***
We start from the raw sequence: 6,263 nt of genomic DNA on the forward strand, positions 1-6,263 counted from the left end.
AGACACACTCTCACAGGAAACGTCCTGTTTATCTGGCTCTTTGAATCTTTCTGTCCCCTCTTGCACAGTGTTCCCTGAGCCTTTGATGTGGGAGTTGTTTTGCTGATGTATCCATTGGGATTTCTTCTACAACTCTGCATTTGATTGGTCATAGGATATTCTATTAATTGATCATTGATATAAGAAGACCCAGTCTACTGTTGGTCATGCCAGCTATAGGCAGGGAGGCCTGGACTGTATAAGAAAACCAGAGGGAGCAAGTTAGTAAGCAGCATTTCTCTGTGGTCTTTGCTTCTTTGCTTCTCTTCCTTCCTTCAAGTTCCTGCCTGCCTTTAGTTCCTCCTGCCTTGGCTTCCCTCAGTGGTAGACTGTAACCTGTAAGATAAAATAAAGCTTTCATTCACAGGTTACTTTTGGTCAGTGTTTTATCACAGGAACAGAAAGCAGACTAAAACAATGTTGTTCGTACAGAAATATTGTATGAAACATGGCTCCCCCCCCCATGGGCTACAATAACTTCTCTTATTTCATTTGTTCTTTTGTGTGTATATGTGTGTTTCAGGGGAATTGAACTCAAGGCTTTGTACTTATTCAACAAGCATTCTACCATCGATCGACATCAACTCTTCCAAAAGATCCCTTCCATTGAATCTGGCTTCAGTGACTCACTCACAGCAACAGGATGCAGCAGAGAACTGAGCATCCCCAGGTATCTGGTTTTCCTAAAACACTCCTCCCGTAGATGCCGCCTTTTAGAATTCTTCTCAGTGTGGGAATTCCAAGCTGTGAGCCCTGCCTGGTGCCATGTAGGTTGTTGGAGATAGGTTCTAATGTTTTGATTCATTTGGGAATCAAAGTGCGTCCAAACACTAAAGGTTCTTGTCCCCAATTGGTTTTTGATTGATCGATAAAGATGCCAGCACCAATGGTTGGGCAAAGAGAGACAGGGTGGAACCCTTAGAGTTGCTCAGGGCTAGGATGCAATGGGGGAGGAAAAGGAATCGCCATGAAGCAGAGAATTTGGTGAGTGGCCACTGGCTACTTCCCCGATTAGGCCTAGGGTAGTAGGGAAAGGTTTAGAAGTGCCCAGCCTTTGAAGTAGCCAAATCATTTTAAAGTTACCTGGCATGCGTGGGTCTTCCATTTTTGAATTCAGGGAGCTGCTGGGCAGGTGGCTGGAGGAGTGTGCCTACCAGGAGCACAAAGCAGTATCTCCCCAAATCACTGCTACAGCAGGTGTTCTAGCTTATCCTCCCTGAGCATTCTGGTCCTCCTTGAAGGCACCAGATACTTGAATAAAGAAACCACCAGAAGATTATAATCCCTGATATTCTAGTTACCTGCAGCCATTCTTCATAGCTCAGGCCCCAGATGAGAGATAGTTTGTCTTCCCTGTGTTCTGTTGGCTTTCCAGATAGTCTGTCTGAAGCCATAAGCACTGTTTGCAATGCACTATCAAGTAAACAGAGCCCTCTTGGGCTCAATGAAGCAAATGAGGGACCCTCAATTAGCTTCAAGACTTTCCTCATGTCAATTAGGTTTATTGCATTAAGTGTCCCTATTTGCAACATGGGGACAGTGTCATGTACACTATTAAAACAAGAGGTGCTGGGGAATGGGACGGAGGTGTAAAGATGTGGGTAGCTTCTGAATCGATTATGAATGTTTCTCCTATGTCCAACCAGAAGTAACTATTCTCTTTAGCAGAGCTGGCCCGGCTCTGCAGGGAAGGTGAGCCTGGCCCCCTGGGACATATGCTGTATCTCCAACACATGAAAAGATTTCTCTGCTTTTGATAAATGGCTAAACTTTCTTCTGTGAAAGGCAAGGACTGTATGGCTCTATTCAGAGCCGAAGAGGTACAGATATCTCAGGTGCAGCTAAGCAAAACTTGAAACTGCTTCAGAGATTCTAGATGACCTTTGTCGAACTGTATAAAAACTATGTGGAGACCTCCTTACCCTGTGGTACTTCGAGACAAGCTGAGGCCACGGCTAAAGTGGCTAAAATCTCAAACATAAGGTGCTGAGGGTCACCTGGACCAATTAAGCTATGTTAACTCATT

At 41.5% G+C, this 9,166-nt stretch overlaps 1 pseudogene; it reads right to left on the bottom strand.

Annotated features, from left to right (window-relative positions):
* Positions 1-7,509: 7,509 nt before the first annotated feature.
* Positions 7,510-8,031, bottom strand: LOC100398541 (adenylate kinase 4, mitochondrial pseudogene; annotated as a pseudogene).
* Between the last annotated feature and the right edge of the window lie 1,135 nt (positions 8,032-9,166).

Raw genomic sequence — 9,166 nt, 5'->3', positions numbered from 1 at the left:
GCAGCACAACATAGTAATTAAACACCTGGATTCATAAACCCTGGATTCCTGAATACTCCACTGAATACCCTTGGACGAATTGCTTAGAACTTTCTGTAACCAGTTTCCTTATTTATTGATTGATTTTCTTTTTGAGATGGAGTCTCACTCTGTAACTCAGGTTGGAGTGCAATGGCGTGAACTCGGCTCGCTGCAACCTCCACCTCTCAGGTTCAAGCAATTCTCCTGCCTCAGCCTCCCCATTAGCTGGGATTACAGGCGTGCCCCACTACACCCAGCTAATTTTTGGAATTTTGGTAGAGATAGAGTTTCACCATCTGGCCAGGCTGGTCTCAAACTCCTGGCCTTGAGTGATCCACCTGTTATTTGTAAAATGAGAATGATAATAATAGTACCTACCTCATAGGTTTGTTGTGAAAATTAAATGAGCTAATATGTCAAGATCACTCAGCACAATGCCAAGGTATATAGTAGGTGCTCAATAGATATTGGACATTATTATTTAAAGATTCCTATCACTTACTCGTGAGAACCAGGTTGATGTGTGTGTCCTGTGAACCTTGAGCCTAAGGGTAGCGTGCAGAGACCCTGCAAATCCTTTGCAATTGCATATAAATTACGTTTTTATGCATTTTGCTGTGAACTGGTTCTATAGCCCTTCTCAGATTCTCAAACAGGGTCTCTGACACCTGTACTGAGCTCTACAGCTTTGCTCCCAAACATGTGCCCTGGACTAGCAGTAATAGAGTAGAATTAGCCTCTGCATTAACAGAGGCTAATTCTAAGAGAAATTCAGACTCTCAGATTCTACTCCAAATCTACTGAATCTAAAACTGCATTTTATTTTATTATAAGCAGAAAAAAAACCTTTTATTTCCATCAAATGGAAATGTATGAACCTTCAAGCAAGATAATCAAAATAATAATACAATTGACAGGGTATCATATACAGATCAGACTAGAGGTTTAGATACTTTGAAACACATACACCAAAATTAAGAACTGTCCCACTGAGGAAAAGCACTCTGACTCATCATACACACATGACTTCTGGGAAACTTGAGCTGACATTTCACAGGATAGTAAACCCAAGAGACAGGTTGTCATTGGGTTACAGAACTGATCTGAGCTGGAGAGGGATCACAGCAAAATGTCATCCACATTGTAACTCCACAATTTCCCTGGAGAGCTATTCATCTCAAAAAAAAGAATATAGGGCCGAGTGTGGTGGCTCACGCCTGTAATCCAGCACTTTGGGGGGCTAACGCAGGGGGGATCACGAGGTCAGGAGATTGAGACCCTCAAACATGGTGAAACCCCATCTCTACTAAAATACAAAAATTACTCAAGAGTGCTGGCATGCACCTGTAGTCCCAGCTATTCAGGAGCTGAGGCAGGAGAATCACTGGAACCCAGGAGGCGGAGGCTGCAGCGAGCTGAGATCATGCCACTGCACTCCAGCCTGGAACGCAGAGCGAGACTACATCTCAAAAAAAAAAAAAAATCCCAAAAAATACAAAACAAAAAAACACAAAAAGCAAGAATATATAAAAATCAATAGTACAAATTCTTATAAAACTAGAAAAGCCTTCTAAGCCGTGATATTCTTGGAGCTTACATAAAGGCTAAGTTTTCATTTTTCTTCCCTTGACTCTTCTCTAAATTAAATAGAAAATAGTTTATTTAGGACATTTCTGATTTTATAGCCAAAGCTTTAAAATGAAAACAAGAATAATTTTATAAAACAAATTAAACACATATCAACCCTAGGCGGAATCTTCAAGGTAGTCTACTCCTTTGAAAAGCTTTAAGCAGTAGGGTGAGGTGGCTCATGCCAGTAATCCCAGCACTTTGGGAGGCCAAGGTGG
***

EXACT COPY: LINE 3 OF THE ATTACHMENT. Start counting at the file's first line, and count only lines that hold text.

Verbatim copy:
At 41.5% G+C, this 9,166-nt stretch overlaps 1 pseudogene; it reads right to left on the bottom strand.